Collecting early vs. waiting: A case study
To help examine the pros and cons of deciding when to collect Social Security, let’s look at a scenario with three fictional characters, Emily, Tara and Lucy, who have a similar benefit eligibility framework. Emily begins receiving Social Security benefits early at age 63, Tara waits until her FRA of 66 and Lucy delays collecting until age 70 to receive the maximum amount.
Note that Emily, Tara and Lucy share the same birthday, earnings history and Social Security benefits at FRA with an annual benefit of $12,000. At 63, Emily’s early annual benefit is $9,600. At 66, Tara’s FRA annual benefit is $12,000. At 70, Lucy’s maximum annual benefit is $15,840.
What’s the difference between the total benefits these individuals receive? Does one person come out ahead? As the table below illustrates, it depends on a variety of factors specific to the situation, including whether you are able to retire early and your expected length of retirement.
Emily, Tara and Lucy are fictional characters. This scenario is shown for illustrative purposes only and does not represent actual clients or actual Social Security benefits. Actual client experiences will vary. For simplification, annual inflation adjustments have not been used. Social Security Administration, “How Work Affects Your Benefits,” January 2018, https://www.ssa.gov/pubs/EN-05-10069.pdf123456
Q: What are some of the other variables that influence the decision of when to collect?
A: A lot of factors go into determining when you may want to begin collecting benefits, including marital status, family health history, and whether you can afford to defer collecting. An advisor can help you factor in other assets or income sources outside your overall portfolio, such as rental income or business partnerships, which can really change the equation.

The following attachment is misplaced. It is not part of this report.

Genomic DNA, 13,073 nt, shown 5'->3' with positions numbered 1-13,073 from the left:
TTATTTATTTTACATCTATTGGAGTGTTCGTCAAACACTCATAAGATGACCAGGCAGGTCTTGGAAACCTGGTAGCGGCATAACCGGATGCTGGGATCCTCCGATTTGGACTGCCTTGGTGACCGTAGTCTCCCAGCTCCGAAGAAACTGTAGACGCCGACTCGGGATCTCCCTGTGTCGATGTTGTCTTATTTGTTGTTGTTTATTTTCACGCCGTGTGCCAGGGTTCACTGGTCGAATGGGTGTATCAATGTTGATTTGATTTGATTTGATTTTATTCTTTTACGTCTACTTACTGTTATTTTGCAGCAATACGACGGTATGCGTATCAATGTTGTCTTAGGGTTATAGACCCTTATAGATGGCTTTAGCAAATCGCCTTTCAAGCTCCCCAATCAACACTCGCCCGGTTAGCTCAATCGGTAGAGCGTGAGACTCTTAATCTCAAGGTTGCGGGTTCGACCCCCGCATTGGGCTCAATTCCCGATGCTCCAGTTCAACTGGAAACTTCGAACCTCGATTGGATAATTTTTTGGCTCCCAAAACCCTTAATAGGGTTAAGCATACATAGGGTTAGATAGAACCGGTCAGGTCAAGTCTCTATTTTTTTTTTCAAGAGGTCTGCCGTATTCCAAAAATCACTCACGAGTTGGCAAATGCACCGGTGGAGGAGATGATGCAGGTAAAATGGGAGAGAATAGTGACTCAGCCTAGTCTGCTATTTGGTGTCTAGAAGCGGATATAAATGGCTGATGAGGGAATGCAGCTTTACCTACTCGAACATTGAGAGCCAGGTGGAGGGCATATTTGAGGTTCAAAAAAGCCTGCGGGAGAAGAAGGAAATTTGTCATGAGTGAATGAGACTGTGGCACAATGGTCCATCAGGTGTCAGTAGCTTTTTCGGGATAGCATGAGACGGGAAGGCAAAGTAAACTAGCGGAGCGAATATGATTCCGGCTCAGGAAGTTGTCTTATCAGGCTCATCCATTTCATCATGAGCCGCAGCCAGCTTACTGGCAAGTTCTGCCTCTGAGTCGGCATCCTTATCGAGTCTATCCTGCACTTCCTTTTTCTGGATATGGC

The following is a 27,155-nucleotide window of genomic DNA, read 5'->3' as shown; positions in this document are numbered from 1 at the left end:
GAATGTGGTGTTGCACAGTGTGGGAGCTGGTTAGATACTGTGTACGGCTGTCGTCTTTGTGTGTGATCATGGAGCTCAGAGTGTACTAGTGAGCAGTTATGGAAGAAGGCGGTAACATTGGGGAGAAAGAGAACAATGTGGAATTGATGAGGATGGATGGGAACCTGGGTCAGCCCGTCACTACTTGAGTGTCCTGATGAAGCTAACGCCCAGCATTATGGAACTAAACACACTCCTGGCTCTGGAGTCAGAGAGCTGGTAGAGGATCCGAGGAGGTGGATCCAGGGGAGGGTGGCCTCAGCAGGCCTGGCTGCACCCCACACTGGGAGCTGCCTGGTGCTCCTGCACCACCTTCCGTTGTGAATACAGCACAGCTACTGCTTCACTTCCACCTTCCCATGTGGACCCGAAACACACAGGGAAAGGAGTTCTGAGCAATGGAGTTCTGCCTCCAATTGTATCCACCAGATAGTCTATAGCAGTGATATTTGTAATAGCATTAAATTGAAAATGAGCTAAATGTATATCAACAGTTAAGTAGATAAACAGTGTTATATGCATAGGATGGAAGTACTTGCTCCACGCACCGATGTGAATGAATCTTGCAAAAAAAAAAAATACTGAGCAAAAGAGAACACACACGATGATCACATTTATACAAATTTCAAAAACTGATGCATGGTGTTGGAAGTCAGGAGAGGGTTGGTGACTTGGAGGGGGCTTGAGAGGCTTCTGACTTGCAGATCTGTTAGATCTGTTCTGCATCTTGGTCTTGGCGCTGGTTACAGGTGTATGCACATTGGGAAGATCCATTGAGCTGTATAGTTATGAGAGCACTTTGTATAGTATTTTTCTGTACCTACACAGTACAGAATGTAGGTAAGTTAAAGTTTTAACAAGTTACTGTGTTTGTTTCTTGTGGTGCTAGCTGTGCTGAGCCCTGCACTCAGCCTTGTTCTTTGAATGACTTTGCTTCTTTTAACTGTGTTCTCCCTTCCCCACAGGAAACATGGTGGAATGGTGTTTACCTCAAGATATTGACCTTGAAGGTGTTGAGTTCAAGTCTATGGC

Q: How can pursuing an encore career or part-time job impact your Social Security?
A: If you’re earning an income and collecting Social Security, here’s how it will impact your benefits:6
- If you’re younger than your official FRA for the entire year you’re working, $1 will be deducted from your Social Security benefit payments for every $2 you earn above the annual limit of $17,040.
- In the year you reach FRA, working impacts your benefits to a lesser extent: $1 will be deducted in benefits for every $3 you earn above $45,380 before the month you reach your FRA.
- After you reach FRA, earnings no longer reduce your benefits no matter how much income you receive.
Q: Are there other ways to make up for possible Social Security shortfalls in the future?
A: Working with a financial advisor to maximize your savings should be your first line of defense. That said, another way to recreate that extra income to support your goals is to start rethinking the ideal age of retirement. For people in their 20s and 30s, working into their late 60s may be realistic, so the average American may work a few years longer than in the past. Given today’s longer life expectancies, this could still mean several decades spent enjoying retirement.